Sunday, August 14, 1864

Near Atlanta, Georgia

I Wrote THOMAS:
General McArthur, at Marietta, reports small bodies of cavalry approach Marietta from the northeast. General Garrard should send frequently up to Roswell and McAfee’s. You may order General Kilpatrick to lay down a bridge at Sandtown, and be prepared to scour the country down as far as Camp Creek.

Thomas Replied:

Garrard has already received orders to scout as far as Roswell. He sent a scouting party some distance beyond Decatur, both south and in the direction of Covington, yesterday, but discovered nothing. Have sent orders for Kilpatrick to put down the bridge at Sandtown.


I Notified Thomas:
Colonel Raum, commanding at Resaca, reports Wheeler passed Oldtown going north at daylight this morning with 3,000 cavalry and wagon train. He should never be allowed to return. What think you of taking advantage of the occasion to put all our cavalry in motion?

My telegraph operator says he heard the operator at Resaca say that he heard a fragment of a message coming from Chickamauga Station to the effect that Wheeler was at Dalton and had demanded the surrender of the place. The wires are again broken beyond Resaca.

I would not be surprised if Wheeler is up at Dalton. If so, now is the time for General Elliott to collect all his cavalry and make a break round the enemy by either flank. I send you a copy of dispatch just received from General J. E. Smith.

Thomas Responds:

I think it better to pursue Wheeler with our cavalry than to attempt another raid with it on the enemy’s communications during Wheeler’s absence; but Elliott will be over to see you.

I Reply
The telegraph has just announced the capture, by the rebel cavalry, of a drove of 1,000 cattle about Adairsville. Let General McCook have a determined pursuit and General Garrard a brigade ready to push across to and beyond Canton, to prevent the driving away of these cattle.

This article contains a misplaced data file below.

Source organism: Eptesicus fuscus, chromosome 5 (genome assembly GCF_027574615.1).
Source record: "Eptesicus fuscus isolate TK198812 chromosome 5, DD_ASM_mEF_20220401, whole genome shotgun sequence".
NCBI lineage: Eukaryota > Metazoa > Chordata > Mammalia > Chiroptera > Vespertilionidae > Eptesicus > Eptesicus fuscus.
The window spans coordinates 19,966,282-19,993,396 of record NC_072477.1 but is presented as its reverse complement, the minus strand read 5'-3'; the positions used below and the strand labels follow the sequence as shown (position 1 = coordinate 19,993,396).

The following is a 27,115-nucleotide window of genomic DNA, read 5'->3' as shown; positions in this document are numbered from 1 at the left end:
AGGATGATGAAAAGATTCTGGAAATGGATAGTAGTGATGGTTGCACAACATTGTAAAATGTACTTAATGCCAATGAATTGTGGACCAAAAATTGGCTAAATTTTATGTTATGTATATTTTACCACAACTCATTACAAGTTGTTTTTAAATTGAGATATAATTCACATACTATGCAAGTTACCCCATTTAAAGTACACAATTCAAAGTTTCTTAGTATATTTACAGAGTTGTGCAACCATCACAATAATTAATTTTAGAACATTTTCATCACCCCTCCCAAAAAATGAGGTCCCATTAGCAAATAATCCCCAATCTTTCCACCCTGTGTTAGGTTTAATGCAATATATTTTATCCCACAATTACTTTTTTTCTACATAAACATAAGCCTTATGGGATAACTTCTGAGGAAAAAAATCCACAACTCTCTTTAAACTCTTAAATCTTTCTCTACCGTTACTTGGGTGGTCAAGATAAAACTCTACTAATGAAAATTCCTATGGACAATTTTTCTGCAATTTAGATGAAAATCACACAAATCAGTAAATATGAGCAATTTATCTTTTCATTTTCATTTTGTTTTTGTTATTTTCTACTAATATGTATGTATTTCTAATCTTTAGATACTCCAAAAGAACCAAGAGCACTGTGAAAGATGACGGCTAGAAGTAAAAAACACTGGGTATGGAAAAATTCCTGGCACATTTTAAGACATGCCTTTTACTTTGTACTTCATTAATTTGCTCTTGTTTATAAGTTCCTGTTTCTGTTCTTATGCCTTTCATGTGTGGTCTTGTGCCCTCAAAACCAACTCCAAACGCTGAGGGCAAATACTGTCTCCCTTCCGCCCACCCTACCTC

We should either act offensively with our cavalry or so place it that it catch Wheeler on his return. Let General Elliott give orders that those cattle must be recovered at all hazards, and we will await further news as to the force Wheeler carried off with him. Generals Garrard’s and Kilpatrick’s cavalry could operate in the absence of Wheeler from Decatur without risk.

Thomas Asks:

Your dispatch received and shown to Elliott. He will be over to see you. But do you think it prudent to risk my more cavalry on their communications until our force is materially increased?

I Reply:
General Elliott is here. Inasmuch as we propose to throw the bulk of our army on the enemy’s communications I will not risk our cavalry, but will get General Elliott to have General Kilpatrick make a bold reconnaissance toward Fairburn and engage any cavalry he meets to test its strength; General Schofield’s cavalry to go with him.

I write McCook:
Cannot John E. Smith’s infantry drive that brigade at Fairmount? I think that Steedman at Chattanooga will come out and meet Wheeler at or near Dalton. I have just ordered Garrard and Kilpatrick to take advantage of the absence of Wheeler to strike the enemy’s flanks. Collect your men and be ready to catch detachments of Wheeler on their return.

McCook Responds:

Colonel Faulkner has just returned from pursuit of the party that captured cattle. It was Hannon’s brigade, four regiments, and two pieces artillery. Major Fidler drove in enemy’s pickets at Fairmount. Colonel Faulkner telegraphs that his horses are exhausted, and that Wheeler with 6,000 men is on Oldtown road from Tilton to Dalton, and had demanded surrender of Dalton. Forces ought to be concentrated up there. The Second Brigade detachments still out. I have nothing to take the offensive with.